During the mid 1980's Russell gave many performances, either accompanying himself on cello with a myriad of effects, or working with a small ensemble consisting of Mustafa Ahmed, Steven Hall, Elodie Lauten and Peter Zummo. At this time, the influence of classical Indian music was very noticeable in his vocal and cello techniques. The poetry of his lyrics became more abstract as he blended voice with instrument. He presented his very personal singing and cello style at the Experimental Intermedia Foundation, Roulette, The Kitchen, Walker Arts Center and Boston's ICA. This music culminated in the release of World of Echo (Upside/Rough Trade, 1986), which incorporated many of his ideas for pop, dance and classical music for both solo and cello format. This critically acclaimed album was included in Melody Maker's "Top Thirty Releases of 1986."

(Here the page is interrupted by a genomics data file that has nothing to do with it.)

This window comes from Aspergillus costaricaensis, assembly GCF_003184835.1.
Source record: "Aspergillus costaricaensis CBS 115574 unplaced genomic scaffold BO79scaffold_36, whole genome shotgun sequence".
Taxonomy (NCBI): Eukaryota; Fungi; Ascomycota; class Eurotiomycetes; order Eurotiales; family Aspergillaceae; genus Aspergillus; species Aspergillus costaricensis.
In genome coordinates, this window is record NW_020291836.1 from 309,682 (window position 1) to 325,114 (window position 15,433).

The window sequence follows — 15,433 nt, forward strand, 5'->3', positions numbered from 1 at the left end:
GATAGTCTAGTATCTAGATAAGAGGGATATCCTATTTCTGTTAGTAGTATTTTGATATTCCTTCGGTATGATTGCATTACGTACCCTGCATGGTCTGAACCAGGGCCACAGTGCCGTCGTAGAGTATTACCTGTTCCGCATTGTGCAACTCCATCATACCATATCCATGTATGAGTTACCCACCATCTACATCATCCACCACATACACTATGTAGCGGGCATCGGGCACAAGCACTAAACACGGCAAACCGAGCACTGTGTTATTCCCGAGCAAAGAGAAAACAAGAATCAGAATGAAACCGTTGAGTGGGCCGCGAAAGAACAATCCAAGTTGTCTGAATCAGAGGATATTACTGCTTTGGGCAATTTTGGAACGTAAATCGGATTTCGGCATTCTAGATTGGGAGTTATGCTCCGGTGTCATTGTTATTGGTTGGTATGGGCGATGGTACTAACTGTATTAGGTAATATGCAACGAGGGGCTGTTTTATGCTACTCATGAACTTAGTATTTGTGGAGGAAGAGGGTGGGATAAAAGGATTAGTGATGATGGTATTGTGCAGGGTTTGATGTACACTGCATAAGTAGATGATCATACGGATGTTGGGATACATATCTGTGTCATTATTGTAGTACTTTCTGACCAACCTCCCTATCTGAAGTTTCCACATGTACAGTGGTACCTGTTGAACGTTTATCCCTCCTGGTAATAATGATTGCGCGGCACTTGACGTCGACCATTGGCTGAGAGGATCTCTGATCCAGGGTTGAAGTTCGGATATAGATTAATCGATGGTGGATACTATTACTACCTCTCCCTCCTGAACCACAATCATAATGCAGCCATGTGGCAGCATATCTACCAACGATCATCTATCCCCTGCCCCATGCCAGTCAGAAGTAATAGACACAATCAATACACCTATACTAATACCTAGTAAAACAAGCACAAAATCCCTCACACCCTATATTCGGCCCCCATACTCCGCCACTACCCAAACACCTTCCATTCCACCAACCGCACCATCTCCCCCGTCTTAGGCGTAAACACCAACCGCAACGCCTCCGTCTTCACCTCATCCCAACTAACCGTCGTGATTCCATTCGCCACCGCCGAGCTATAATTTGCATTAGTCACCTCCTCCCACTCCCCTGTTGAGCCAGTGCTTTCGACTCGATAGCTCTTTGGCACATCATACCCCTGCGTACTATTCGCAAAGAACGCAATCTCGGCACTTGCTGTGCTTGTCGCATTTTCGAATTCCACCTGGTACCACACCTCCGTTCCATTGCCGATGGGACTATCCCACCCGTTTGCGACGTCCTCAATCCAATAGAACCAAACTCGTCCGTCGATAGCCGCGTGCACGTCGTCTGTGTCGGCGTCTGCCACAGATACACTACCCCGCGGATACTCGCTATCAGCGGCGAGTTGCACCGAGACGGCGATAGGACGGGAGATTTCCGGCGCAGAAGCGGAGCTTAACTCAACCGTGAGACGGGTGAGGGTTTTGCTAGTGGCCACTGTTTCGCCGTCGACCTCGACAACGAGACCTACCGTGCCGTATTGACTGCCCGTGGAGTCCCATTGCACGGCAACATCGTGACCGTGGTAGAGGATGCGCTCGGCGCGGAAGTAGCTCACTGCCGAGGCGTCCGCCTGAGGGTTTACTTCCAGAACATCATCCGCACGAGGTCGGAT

Russell also collaborated with a number of choreographers, including John Bernd, Diane Madden, Alison Salzinger and Stephanie Woodard.
When Arthur Russell died of AIDS on April 4, 1992 at the age of 40, he left behind an enormous amount of professionally recorded material. To assemble the first posthumous Arthur Russell album for POINT Music, Mikel Rouse and Don Christensen catalogued some 500 reels. This resulted in the CD release Another Thought which focuses on Russell's solo songs written during the late 80's. In the obituary for Arthur Russell in the Village Voice, Kyle Gann wrote, "his songs were so personal that it seems as though he simply vanished into his music."